On a cold, wet night, a large group of people stands out on a field holding vigil by candlelight, illuminating a small patch of grass around them. It is a gesture of support, and a literal way to bring light into some darkness.
Needham 16-year-old Jackie Arrondo planned one such Vigil for Newtown over the weekend. On Monday, a group of over 100 headed to Memorial Field for the vigil.
"These people needed to see there was support out there for them, in this tragedy that they were going through. So I took the initiative to go out and do something." Arrondo explained, "I didn't want to stand back and be like 'these people are upset and they're going through a hard time. Let them do it alone.' You should have people to support you no matter what it is."
The Junior at Needham High School said she first heard about the shooting, in which an armed gunman took 26 lives and his own last Friday, while in a leadership class with school vice principal Jonathan Bourn.
"I heard about it," Arrondo told Patch "and the first thing I thought about was my brothers. That kind of hit close to home, like if something ever happened to my brothers, I don't know what I would do. "
A group on Facebook to which Arrondo belongs wanted to do something. She says she floated the idea to them, and put things into action on Saturday morning.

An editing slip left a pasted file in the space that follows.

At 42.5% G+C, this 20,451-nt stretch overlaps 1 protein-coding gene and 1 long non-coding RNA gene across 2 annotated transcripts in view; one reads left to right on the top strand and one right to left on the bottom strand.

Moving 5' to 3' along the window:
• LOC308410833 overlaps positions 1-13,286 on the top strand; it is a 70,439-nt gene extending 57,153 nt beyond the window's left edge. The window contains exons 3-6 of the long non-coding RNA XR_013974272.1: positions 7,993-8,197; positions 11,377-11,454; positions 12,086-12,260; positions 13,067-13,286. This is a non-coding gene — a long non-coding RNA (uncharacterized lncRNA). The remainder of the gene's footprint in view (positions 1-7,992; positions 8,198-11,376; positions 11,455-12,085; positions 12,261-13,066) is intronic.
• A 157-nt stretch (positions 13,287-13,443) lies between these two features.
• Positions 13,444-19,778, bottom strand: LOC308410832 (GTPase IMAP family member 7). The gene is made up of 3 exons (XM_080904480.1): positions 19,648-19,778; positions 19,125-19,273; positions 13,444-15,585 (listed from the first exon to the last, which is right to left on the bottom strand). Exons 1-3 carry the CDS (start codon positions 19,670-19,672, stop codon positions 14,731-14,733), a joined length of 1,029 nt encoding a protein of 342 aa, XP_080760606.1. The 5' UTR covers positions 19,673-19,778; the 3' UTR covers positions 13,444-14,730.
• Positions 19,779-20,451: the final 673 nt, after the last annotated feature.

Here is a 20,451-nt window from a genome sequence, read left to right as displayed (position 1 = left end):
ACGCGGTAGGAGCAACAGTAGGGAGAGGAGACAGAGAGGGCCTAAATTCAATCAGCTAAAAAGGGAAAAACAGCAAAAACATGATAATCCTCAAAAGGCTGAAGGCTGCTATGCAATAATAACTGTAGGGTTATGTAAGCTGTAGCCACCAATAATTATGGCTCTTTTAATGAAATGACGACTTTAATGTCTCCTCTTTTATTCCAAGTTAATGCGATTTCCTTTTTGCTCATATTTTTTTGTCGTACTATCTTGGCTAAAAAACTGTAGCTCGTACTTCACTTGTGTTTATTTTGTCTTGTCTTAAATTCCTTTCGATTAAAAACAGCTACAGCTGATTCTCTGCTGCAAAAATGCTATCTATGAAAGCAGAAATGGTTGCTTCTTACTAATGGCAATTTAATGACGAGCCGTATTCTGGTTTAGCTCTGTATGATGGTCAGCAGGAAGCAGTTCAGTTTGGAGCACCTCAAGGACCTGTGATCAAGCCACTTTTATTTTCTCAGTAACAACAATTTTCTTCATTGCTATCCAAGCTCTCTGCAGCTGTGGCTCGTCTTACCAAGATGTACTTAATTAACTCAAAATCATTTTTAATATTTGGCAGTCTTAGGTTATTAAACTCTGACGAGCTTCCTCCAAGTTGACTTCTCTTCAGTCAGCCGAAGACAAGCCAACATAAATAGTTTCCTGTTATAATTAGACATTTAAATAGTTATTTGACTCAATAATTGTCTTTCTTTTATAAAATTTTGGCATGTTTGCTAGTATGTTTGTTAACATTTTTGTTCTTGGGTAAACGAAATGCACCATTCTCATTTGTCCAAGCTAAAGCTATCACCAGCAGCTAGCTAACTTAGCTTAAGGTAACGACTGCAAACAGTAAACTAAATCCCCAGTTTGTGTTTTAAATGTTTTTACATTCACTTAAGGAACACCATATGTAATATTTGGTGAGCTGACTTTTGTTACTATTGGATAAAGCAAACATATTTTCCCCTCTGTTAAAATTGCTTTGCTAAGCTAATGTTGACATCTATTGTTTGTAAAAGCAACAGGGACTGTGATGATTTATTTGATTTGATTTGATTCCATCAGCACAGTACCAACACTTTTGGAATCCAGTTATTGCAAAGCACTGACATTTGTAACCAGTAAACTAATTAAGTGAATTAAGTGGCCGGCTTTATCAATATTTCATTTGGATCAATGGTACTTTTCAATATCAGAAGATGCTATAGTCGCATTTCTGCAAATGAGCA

"The way I was brought up, that's how I am. If you see something that needs to be improved, you go out and do that," Arrondo said.
After contacting the Memorial Field trustees and the police department to secure permission for the vigil, Arrondo reached out to friends and family to spread the word. She also says she spoke with Dunkin Donuts and Sudbury Farm to organize food at the event.
Candles were another issue, which several area stores had run out of when she looked on Sunday. After speaking with Father David Michael, a pastor at St. Joseph's Parish, she was able to get about 110 candles leftover from the Easter vigil.
On Monday night, they ran out of candles, and still had visitors asking for more.
Arrondo spoke, as did Father Michael and a retired reverend, Gordon Swan. Arrondo then stood and read a list of victims' names, and the group listened to "Amazing Grace" in silence.
"Even that little, it's not a huge thing." She added, "I see Newtown as a town like Needham, a close-knit community. Everyone knows everyone, that kind of thing. Us showing support for them, it can really make it more heartfelt."
Were you at the vigil? Did you take pictures (difficult, given the rain)? Upload them here.